SI Review: September 2012


Expert’s Corner

Pharma Staffing

Surviving a complex European environment

By Dani Cassar

The European pharmaceutical industry, in particular, faces many challenges as it navigates a period of economic uncertainty and legislative change. At the same time there are many pressures on the pharma market. The industry has always relied on the flexibility and skills of its contingent workforce to meet its needs. But today companies are questioning the true benefits of the traditional contingent worker model thanks to the Agency Workers Regulation and other cost implications.

The Environment. Since 2011, many pharma companies have lost patent protection on their blockbuster drugs, opening up opportunities for generic drug manufacturers. The industry is now planning and focusing on large market therapeutic areas where returns are potentially greater and are less likely to be challenged by generic drug manufacturers. Pharma companies have an ever-increasing pressure to produce more innovations and strong new drug pipelines with tight budgets and timelines. Operational cutbacks and lack of resources continue to challenge their ability to ramp up quickly. So how can they staff their new projects without having to look to alternative, expensive outsourced methods of resourcing?

Further challenging their budgets is the European Union’s Agency Worker’s Regulation — the most significant legislative change to the contingent workforce market in recent years. The regulation has forced end users to challenge how they use temporary labor and ascertain the effects of cost and change to their business, while adhering to the new regulations. Add to that the effects of the global economic downturn, austerity measures and the economic effects of ongoing patent expiry of block buster drugs, and you’ll see the issues that staffing agencies have to deal with when trying to convince pharma clients to engage temporary workers for laboratory testing and clinical trials.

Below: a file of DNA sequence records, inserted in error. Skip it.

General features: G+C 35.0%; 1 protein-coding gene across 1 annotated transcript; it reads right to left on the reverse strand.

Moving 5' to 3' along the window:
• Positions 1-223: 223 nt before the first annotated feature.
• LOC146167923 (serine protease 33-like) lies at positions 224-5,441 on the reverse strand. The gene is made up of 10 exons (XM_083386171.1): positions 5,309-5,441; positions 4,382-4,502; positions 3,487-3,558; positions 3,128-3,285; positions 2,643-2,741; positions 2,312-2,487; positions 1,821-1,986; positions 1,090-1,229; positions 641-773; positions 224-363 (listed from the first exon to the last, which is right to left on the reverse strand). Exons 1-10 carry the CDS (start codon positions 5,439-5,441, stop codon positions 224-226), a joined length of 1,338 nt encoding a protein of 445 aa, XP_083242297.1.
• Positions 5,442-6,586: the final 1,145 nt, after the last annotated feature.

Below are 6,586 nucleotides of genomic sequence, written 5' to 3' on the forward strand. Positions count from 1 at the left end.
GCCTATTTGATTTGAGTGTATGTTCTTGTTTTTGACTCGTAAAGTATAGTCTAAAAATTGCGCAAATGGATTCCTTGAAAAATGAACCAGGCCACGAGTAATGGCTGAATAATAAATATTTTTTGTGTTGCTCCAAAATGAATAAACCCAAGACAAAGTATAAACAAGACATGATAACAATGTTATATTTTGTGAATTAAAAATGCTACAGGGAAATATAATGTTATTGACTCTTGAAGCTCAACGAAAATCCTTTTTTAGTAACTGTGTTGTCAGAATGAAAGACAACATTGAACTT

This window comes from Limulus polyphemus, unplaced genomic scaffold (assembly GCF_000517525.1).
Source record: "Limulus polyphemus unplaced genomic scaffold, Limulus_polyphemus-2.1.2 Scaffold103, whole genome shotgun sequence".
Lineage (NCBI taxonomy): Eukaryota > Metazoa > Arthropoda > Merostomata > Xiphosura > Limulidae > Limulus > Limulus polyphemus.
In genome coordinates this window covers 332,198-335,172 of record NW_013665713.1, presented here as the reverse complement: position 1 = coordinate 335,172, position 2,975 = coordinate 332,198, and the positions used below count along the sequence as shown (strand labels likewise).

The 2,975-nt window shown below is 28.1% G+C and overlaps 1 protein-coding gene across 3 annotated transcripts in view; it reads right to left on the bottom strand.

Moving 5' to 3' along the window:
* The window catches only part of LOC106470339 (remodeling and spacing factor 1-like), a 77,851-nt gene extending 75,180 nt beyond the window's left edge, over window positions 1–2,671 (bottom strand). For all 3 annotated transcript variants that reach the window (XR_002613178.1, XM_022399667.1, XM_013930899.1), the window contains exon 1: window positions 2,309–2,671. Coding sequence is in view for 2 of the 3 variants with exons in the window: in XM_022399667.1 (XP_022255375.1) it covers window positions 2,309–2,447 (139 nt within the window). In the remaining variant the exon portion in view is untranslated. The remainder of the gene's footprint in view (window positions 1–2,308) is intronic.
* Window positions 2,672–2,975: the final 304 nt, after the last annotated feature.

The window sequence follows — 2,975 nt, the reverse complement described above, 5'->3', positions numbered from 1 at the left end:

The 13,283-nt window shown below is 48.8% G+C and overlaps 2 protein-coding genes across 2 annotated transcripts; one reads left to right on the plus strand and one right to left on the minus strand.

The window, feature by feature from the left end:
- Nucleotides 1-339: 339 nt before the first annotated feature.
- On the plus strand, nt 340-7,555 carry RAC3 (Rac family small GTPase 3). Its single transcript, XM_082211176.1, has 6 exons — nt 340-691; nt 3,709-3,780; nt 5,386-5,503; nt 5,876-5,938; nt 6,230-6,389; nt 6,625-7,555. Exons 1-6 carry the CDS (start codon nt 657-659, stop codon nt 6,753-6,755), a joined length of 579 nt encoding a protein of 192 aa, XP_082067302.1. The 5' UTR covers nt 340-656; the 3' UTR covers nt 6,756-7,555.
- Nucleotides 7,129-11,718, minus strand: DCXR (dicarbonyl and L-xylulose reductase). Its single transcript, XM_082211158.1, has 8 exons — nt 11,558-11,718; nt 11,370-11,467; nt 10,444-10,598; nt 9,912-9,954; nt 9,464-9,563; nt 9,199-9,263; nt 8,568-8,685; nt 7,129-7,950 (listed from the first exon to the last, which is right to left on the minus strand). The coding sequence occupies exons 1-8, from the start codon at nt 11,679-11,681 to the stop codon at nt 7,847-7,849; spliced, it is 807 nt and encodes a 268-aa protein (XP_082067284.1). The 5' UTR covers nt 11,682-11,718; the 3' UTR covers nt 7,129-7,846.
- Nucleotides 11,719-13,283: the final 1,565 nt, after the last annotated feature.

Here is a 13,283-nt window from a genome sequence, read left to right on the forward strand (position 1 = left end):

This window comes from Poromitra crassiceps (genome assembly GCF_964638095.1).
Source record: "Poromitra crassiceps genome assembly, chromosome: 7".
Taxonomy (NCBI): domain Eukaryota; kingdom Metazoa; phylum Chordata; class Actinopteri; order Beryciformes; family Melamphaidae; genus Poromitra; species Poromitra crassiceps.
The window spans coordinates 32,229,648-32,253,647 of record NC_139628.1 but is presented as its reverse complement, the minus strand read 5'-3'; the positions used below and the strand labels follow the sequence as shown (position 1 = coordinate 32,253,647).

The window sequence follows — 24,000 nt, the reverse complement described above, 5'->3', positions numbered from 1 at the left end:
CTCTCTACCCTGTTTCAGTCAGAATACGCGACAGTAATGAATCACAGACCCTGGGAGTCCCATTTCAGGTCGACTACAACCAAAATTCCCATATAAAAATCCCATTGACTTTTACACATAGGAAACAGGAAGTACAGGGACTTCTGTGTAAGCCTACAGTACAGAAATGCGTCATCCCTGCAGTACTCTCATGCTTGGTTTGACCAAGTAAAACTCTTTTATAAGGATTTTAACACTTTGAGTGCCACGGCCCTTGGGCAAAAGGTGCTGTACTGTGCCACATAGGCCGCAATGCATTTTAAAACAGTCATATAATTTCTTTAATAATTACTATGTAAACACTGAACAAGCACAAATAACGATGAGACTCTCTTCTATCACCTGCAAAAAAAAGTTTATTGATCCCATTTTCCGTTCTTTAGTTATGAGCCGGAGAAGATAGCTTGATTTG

But there are things that staffing agencies can do to make it easier for the pharma client to use a flexible resource pool. Smart staffing agencies can provide alternative solutions to the more costly, full-service outsourcing provided by the traditional contract research organizations.

Figure out Costs. Resourcing organizations supporting clients with high reliance on temporary workers spent months preparing for the new legislation and adapting external and internal operating procedures in anticipation of the AWR. This has ultimately increased overheads and over time will affect the cost of temporary workforce to the users. With parity of pay and benefits now a legal requirement, staffing agencies will need to work with their pharma clients to understand the true cost of contingent workers.

Give Recruiters the Right Tools. With many more job seekers in the market, the recruitment and retention of key skills has become a more labor intensive process for clients. With online applications now the most effective way of finding a job, the recruiter’s role has become extremely complex, particularly when recruiting for specialist niche skills.

With client budgets and timelines tight, it is imperative that agency recruiters get it right first time, a moretime consuming activity in a candidate-swamped environment. Recruiters need to use smart tools that reduce the cost to hire ultimately for the client.

Providing Solutions. Given the turbulent times that pharma companies are facing, they want to be able to rely on their suppliers to provide skilled, flexible resources at reasonable costs. Alternative solutions, such as on-site functional outsourcing is an option many pharma clients are considering and/or switching, giving them:

  • Dedicated, flexible staff that are retained on site, but supervised by the staffing agency, mitigating any co-employment/implied employment risks.
  • Client staff time freed up to focus on core activities.
  • Intellectual property retained on site, providing complete visibility and instant access to information.
  • Usage of client standard operating procedures, ensuring quality and supply.
  • Usage of client’s capital investment (laboratories), achieving significant return on investment.
  • Delivery based on outputs, rather than time and materials — never going over budget.

The successful staffing agencies in this arena will be the ones that develop solutions to meet the clients’ unique needs.

Dani Cassar is national account director for SRG. She can be reached at


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